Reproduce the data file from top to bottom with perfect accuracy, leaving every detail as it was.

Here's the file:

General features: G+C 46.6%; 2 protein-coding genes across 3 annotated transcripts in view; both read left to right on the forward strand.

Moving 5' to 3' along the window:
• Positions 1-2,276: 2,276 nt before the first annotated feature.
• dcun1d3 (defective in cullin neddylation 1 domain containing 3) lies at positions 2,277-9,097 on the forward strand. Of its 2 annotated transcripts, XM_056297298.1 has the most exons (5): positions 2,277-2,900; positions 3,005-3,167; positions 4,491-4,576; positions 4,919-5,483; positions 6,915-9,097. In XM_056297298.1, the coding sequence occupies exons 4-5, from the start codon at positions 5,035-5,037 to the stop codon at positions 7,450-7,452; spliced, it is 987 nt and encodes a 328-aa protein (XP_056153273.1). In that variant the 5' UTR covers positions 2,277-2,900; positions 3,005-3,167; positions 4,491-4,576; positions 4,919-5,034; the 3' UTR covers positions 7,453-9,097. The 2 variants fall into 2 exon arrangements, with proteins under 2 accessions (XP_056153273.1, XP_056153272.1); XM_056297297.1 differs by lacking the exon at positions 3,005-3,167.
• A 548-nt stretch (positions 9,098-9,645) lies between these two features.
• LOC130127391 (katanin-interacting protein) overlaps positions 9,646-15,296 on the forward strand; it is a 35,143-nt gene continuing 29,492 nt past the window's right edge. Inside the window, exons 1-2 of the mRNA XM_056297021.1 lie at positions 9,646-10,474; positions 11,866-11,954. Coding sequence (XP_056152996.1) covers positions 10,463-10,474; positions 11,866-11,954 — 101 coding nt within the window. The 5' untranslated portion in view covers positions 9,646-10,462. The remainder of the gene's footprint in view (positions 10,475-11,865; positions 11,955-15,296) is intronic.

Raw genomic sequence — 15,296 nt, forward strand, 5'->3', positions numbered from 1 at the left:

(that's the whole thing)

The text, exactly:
General features: G+C 46.6%; 2 protein-coding genes across 3 annotated transcripts in view; both read left to right on the forward strand.

Moving 5' to 3' along the window:
• Positions 1-2,276: 2,276 nt before the first annotated feature.
• dcun1d3 (defective in cullin neddylation 1 domain containing 3) lies at positions 2,277-9,097 on the forward strand. Of its 2 annotated transcripts, XM_056297298.1 has the most exons (5): positions 2,277-2,900; positions 3,005-3,167; positions 4,491-4,576; positions 4,919-5,483; positions 6,915-9,097. In XM_056297298.1, the coding sequence occupies exons 4-5, from the start codon at positions 5,035-5,037 to the stop codon at positions 7,450-7,452; spliced, it is 987 nt and encodes a 328-aa protein (XP_056153273.1). In that variant the 5' UTR covers positions 2,277-2,900; positions 3,005-3,167; positions 4,491-4,576; positions 4,919-5,034; the 3' UTR covers positions 7,453-9,097. The 2 variants fall into 2 exon arrangements, with proteins under 2 accessions (XP_056153273.1, XP_056153272.1); XM_056297297.1 differs by lacking the exon at positions 3,005-3,167.
• A 548-nt stretch (positions 9,098-9,645) lies between these two features.
• LOC130127391 (katanin-interacting protein) overlaps positions 9,646-15,296 on the forward strand; it is a 35,143-nt gene continuing 29,492 nt past the window's right edge. Inside the window, exons 1-2 of the mRNA XM_056297021.1 lie at positions 9,646-10,474; positions 11,866-11,954. Coding sequence (XP_056152996.1) covers positions 10,463-10,474; positions 11,866-11,954 — 101 coding nt within the window. The 5' untranslated portion in view covers positions 9,646-10,462. The remainder of the gene's footprint in view (positions 10,475-11,865; positions 11,955-15,296) is intronic.

Raw genomic sequence — 15,296 nt, forward strand, 5'->3', positions numbered from 1 at the left: